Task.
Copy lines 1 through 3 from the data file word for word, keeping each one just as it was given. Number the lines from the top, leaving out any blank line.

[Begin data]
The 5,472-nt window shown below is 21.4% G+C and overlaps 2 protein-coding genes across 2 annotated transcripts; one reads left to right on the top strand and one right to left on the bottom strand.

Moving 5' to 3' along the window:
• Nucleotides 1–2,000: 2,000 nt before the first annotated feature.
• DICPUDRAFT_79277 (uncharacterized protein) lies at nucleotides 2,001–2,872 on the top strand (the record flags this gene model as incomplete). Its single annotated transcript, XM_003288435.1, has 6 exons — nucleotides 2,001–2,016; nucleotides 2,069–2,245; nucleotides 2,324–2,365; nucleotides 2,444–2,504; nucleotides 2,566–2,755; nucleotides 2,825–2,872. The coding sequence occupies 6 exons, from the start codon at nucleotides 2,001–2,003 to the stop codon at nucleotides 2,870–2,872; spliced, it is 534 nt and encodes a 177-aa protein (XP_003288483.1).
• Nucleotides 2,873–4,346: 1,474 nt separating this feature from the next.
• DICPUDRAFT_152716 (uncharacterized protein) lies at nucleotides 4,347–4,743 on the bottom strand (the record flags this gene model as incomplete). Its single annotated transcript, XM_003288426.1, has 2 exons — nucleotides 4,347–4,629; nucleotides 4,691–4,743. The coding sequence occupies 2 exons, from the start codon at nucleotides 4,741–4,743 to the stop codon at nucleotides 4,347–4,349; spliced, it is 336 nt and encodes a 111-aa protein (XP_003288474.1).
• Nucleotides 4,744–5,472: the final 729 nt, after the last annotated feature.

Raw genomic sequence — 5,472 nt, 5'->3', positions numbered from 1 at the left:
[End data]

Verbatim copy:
The 5,472-nt window shown below is 21.4% G+C and overlaps 2 protein-coding genes across 2 annotated transcripts; one reads left to right on the top strand and one right to left on the bottom strand.

Moving 5' to 3' along the window:
• Nucleotides 1–2,000: 2,000 nt before the first annotated feature.